TotalSelfDefence

Self Defence and Jujitsu

What is Self Defence?

A Few Thoughts on Self Defence and Jujitsu

If I become a martial artist does that mean I am going to be good at self-defence in any situation. The answer is no!!!!

Steve Mcdade

Martial Arts were originally formulated to teach soldiers how to defend themselves on the battlefield when they were no longer in possession of the weapons they were trained to use.

As the military techniques the soldiers were shown changed to adapt to more modern times and some arts left out altogether along with techniques that were considered only for the battlefield. Those arts changed and some became combat sports where the objective was to win points and the techniques were adapted for this reason.

Not all of the Martial Arts went through this change. They kept the self defence techniques needed to survive in the ultimate of self defence situations. Ju-jitsu, the art I have studied for over 30 years is one of the oldest of these arts. It is often called the mother of the Martial Arts.

In modern times mixed martial arts, MMA, is now very popular as it takes the best that every art has to give whether it is stand up based or a grappling art. Ju-jitsu is considered essential in any serious mixed martial artist arsenal. This speaks for itself. However, in my opinion, true ju-jitsu being the mother of the martial arts never took from other arts but on the contrary arts such as krav maga, judo and aikido owe their origins to ju-jitsu.

Ju-jitsu based self defence has never relied on power or an all or nothing approach as in a lot of arts derived around striking systems. It is for this reason that the self defence in ju-jitsu has been embraced by the police and the security forces where self defence has to take in to account the acceptable use of minimum force and the guidelines of law.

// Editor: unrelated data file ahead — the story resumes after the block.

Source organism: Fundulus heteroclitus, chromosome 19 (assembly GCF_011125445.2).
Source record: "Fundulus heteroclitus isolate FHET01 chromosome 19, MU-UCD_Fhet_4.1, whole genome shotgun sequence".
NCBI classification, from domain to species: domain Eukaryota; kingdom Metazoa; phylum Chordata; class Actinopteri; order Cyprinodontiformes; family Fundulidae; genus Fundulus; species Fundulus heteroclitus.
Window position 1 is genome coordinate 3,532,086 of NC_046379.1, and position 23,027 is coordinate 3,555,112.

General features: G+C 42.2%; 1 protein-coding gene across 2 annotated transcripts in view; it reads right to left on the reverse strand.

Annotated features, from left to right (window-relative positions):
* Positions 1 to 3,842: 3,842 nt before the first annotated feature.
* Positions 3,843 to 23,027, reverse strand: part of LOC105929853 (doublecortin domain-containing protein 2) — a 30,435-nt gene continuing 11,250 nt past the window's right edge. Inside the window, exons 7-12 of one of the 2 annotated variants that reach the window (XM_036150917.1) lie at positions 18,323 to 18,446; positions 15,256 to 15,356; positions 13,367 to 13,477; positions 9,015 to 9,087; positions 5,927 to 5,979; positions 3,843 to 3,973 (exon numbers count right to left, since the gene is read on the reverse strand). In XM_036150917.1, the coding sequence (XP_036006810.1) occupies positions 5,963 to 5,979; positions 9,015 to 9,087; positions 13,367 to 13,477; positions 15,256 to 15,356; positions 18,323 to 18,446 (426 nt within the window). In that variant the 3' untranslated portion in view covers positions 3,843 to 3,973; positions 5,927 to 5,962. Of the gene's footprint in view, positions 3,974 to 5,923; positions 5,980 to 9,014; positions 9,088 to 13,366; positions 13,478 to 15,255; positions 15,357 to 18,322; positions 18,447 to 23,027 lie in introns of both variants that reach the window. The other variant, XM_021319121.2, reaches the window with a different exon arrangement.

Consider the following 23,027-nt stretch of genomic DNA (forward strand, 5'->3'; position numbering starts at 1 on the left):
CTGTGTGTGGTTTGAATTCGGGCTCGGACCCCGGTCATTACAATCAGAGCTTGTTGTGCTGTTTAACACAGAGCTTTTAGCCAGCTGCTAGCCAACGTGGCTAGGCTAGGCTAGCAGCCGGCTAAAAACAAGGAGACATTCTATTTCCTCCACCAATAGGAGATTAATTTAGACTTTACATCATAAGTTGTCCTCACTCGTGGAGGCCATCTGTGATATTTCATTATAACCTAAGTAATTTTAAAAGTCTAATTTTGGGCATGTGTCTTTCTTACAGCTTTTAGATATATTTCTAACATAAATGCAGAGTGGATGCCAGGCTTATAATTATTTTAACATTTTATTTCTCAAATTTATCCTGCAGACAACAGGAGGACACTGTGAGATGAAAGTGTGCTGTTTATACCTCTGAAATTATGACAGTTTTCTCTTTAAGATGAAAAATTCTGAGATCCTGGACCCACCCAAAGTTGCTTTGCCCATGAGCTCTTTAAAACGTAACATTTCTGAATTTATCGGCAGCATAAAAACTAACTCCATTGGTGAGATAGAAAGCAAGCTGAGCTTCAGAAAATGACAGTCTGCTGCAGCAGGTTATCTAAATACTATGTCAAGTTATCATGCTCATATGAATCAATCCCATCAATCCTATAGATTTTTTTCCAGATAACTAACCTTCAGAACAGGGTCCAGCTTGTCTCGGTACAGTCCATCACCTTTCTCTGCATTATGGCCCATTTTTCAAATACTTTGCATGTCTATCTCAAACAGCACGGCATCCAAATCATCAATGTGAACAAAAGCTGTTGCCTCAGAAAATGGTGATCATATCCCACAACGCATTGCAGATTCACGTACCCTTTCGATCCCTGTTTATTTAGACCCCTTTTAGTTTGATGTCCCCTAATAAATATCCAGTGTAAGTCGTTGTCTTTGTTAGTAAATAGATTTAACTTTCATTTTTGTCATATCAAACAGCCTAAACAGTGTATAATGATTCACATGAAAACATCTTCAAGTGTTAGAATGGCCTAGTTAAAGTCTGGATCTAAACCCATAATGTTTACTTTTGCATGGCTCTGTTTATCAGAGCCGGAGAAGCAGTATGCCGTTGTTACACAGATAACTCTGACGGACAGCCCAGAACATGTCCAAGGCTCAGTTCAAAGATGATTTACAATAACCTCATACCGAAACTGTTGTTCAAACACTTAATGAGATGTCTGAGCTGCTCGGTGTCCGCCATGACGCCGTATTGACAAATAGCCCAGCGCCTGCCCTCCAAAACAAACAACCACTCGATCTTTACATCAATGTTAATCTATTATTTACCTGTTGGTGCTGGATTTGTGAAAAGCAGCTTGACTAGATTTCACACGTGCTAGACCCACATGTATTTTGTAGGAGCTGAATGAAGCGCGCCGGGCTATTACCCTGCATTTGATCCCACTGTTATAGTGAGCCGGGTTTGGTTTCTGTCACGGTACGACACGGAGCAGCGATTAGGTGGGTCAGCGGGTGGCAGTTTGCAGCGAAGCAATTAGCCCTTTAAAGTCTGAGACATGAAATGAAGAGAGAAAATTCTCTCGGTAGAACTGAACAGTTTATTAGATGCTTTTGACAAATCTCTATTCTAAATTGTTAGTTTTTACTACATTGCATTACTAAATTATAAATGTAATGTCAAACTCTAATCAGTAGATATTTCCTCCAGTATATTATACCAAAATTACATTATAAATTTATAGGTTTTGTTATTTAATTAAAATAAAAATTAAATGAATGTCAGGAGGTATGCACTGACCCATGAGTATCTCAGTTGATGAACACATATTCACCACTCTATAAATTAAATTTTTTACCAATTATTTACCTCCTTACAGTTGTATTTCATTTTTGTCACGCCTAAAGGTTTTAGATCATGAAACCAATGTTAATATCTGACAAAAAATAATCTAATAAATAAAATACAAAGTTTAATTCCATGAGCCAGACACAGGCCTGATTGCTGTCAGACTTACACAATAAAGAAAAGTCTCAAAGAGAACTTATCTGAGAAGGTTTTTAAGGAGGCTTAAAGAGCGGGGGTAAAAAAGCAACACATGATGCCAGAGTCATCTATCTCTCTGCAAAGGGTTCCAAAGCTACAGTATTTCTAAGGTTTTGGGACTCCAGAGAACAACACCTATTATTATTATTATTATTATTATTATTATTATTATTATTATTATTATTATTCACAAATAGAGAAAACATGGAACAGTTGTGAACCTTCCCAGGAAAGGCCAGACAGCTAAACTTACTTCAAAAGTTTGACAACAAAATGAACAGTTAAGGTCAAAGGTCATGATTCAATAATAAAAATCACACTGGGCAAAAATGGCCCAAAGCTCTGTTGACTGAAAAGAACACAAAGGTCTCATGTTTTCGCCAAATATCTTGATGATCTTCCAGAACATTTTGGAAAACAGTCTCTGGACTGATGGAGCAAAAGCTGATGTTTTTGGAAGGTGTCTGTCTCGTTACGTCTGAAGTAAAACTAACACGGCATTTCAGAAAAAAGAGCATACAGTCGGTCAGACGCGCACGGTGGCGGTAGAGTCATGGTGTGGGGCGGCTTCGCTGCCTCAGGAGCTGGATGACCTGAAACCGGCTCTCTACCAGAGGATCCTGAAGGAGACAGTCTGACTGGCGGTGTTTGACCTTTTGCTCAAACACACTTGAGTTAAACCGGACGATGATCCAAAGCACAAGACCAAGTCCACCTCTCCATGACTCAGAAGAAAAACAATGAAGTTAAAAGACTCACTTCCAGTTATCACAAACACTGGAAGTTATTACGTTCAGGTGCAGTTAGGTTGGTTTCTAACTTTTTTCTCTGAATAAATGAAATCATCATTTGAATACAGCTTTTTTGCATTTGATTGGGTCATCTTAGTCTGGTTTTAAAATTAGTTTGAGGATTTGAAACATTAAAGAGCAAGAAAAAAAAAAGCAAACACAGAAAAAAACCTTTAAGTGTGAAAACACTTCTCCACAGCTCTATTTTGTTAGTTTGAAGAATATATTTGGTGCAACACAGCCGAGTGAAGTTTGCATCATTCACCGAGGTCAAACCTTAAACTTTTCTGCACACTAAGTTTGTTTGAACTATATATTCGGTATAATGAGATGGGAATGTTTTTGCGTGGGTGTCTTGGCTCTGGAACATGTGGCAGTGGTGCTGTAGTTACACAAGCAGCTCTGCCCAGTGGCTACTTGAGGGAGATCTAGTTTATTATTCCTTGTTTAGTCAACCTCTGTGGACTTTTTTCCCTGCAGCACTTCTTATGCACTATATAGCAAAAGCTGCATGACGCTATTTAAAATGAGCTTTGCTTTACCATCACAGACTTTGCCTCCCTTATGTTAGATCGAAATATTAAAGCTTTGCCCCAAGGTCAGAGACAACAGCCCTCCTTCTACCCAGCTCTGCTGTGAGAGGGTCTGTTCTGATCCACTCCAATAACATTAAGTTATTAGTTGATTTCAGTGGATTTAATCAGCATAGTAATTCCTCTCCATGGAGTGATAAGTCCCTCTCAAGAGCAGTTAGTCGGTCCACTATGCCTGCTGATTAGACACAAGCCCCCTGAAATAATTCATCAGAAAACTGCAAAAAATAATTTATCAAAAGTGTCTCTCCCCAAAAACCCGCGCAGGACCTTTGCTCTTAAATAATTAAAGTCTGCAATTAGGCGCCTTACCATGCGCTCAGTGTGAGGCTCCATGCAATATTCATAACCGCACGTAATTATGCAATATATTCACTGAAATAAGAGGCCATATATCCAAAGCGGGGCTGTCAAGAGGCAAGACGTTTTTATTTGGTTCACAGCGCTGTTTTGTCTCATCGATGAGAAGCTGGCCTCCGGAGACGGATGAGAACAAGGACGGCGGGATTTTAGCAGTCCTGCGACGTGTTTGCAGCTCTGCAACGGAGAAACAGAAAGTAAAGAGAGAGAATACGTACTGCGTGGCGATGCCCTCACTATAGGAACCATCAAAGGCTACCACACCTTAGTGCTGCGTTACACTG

The self defence system we teach is not about using strength against strength, if that was the case the physically stronger person would always win. However if you use the attackers strength against them then no matter how strong they are or how weak you are in its true concept they will not be able to defeat you.

An example of this, if somebody were to grab me by the throat pushing me backwards I would not resist or fight back against the attackers momentum, in fact I would harmonize with it and draw the attacker off balance, of course it is never that easy so a little diversion may be needed such as a swift snap kick to the side of the attackers leading leg on the side of the knee, what we refer to as a weakener, then a counter attack will be implemented.

The use of resilience rather than confrontation is what self-defence ju-jitsu is all about - "the compliant way". Having superior self-defence skills and showing excellent techniques in demonstrations and in the training hall is all very well, but is only part of true self-defence training. The true test comes in a real life situation when you are under pressure and every instinct is telling you to run away or you do not control or understand the adrenaline rushes you are getting, and mistake it as fear and freeze to the spot, the flight or fight syndrome.

To train for this kind of situation is very difficult as you need to train in as many realistic situations as you can, this kind of hard training is not for everyone and is very useful for professionals that are often in the front line in volatile situations and understand what it feels like and therefore can adapt there training effectively.